This May we will be adding a 75 min Yin Yoga class to our weekly schedule. If Yin Yoga is new to you, hopefully this interview below with instructor Jessie Chalmers will help answer some of your questions.
What is yin yoga?
Yin yoga has many of the same objectives and benefits as a traditional yoga (yang) practice yet the focus is to move postures deeper, beyond the superficial layers of muscle and into the ligaments, connective tissue, and bones. It is a soft and passive practice but with deep stretching and long holds. Postures are primarily focused on cranky areas in the body like the hips, hamstrings, and low back and allow for a wonderful release of tension and a freedom that is equivalent to feeling like you just received a massage. Yin yoga also works with the meridians of the body, similar to Chinese medicine, so it is great for health, vitality, and immunity. This is a really unique style of yoga and a wonderful complement to a more vigorous yoga practice or for cross training.
Who can benefit?
This is a great practice for almost anyone and is a wonderful way to keep the joints in good shape as we age. Most every posture can be modified for limitations and most of the poses are practiced on the ground. This style of yoga is wonderful for managing stress, so really anyone of us can benefit from that!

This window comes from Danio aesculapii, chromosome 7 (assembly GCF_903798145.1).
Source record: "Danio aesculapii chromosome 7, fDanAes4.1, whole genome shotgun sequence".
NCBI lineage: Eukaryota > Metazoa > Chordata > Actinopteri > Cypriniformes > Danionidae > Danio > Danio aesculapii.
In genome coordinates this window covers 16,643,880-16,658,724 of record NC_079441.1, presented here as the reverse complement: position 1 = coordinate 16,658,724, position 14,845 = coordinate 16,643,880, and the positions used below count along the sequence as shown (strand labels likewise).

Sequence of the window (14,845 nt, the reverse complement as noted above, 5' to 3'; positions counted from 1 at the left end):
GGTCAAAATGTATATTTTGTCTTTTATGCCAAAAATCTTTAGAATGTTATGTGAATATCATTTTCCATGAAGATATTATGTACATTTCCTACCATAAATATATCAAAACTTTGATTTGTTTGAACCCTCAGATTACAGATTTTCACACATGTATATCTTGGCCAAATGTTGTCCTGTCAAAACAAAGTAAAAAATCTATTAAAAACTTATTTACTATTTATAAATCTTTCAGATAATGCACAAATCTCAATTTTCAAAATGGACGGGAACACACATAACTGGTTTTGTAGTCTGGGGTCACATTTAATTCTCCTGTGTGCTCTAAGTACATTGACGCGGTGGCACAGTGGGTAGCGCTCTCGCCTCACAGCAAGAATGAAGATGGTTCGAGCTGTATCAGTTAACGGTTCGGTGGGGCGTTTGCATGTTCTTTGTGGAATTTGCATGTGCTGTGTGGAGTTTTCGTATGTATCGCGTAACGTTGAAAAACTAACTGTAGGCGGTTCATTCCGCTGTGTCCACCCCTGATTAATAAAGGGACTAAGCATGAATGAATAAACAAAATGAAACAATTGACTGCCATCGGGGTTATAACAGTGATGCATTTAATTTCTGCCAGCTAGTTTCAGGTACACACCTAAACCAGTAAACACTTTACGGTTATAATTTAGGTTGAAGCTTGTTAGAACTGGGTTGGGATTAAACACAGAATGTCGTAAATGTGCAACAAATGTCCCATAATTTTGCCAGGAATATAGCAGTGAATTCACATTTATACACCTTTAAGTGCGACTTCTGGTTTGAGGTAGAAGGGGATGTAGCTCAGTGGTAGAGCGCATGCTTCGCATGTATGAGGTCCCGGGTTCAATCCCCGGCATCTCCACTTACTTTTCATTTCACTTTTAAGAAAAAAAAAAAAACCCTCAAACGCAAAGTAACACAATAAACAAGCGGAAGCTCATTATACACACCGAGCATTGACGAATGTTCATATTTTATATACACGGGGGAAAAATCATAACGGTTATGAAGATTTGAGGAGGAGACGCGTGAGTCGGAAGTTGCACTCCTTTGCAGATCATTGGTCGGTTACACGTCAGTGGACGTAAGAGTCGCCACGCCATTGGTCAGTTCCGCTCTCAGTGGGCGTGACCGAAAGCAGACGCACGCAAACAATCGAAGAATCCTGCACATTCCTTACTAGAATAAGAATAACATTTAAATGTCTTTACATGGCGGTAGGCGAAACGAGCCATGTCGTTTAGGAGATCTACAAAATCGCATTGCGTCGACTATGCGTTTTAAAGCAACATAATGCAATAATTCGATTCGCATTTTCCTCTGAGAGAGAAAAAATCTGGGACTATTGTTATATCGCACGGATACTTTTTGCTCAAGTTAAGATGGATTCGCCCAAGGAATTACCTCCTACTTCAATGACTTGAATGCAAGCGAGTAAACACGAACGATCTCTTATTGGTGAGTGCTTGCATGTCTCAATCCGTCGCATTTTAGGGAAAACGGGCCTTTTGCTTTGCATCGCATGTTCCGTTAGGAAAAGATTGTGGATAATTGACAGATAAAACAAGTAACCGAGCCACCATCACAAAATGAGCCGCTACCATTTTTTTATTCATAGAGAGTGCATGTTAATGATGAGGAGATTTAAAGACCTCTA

Due to the long holds and deep stretching nature it is contraindicated for pregnant women and in the postpartum period, also for those who have had recent joint replacement surgery.
A typical yin class will begin with gathering various yoga props to use and moving into a short centering with focus on the breath. Very few poses, maybe 5 or 6 at the most, poses will be practiced yet they will be held for a longer time-holds can be anywhere from 3 minutes to 10 minutes. Expect to feel a lot as you work deeply to unwind chronic tension or stiffness in the body. You will also work with the meditative aspect of yoga with lots of time for stillness and quiet as you hold poses.
-We all age and this is one of the best ways to keep the joints safe, healthy and flexibile as well as increase bone density.
-The longer quiet holds give the student time to cultivate a calmer and more peaceful state of mind.
-Long periods of time spent opening tight areas of the body and dealing with the ensuing discomfort help the student build confidence and equanimity to face bigger challenges off the mat.
-Increased self-awareness of the deeper aspects of self
-Improving flow of energy through the meridians–specific postures target the health and vitality of different organs
-To leave your mat feeling at peace and calm, as though you could float through the rest of your day!